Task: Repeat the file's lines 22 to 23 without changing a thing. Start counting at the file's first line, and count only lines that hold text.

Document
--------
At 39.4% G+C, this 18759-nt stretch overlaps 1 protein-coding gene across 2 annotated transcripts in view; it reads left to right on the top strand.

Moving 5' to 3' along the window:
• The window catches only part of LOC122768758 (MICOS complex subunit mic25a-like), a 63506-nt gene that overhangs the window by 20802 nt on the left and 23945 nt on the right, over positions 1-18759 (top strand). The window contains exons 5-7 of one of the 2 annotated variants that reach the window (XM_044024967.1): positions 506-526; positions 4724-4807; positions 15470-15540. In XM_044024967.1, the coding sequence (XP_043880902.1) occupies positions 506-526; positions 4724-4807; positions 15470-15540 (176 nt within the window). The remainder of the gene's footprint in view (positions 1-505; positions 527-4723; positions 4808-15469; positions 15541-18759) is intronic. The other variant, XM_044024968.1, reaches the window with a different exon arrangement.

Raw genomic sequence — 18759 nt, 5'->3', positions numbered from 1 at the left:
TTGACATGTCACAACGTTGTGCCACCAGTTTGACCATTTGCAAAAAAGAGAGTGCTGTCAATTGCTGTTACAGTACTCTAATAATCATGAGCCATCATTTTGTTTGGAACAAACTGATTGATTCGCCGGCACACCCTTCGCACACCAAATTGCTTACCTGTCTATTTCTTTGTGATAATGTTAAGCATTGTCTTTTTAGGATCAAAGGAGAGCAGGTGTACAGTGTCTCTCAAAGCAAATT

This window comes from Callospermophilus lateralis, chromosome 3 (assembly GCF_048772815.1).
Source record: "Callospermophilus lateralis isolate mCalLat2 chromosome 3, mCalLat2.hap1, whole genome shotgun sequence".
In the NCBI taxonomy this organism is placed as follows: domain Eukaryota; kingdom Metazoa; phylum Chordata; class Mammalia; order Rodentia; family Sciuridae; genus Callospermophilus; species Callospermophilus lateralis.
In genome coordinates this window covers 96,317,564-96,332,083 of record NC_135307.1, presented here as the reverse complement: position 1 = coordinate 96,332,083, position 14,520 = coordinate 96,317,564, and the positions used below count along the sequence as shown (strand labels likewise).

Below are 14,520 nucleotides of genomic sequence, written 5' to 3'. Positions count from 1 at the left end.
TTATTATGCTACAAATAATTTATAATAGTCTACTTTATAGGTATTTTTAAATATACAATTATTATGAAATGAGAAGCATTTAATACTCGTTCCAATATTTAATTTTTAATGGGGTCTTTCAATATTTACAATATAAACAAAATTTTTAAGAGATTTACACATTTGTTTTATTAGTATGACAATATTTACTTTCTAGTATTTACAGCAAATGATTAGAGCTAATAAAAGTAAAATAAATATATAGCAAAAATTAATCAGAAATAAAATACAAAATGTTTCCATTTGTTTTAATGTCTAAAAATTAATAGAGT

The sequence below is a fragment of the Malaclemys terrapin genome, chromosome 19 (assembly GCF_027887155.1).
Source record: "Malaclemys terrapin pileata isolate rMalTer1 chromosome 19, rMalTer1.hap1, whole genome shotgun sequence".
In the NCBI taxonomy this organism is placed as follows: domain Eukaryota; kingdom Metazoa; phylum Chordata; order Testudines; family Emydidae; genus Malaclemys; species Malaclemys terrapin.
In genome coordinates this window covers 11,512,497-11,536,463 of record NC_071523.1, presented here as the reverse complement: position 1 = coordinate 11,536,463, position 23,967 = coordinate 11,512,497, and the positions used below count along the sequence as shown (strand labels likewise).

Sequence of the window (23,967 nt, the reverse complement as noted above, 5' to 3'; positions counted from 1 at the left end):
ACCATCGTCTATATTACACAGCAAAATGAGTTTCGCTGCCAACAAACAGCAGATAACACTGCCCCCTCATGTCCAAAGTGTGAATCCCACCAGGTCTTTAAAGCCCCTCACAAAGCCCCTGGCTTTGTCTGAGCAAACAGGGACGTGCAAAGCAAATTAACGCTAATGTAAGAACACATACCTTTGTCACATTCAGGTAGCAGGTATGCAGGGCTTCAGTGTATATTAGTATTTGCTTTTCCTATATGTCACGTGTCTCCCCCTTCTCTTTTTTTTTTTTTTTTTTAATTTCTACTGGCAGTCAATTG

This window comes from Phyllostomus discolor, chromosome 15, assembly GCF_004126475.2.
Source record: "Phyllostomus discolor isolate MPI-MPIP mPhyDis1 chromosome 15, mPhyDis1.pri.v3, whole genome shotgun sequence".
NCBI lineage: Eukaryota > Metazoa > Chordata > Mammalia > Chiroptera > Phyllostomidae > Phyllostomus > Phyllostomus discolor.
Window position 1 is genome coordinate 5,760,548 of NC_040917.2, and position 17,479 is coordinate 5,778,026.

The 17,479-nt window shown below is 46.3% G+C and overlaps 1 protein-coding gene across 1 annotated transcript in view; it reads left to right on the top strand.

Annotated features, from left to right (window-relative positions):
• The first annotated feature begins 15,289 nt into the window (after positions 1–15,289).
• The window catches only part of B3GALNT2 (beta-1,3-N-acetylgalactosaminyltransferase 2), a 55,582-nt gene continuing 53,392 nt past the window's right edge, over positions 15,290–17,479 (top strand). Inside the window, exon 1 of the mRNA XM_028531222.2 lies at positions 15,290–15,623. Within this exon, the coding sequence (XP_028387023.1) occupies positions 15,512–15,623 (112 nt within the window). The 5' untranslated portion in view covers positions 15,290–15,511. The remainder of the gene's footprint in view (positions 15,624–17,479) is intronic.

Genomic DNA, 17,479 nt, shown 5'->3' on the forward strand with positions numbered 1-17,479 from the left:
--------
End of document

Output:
The 17,479-nt window shown below is 46.3% G+C and overlaps 1 protein-coding gene across 1 annotated transcript in view; it reads left to right on the top strand.

Annotated features, from left to right (window-relative positions):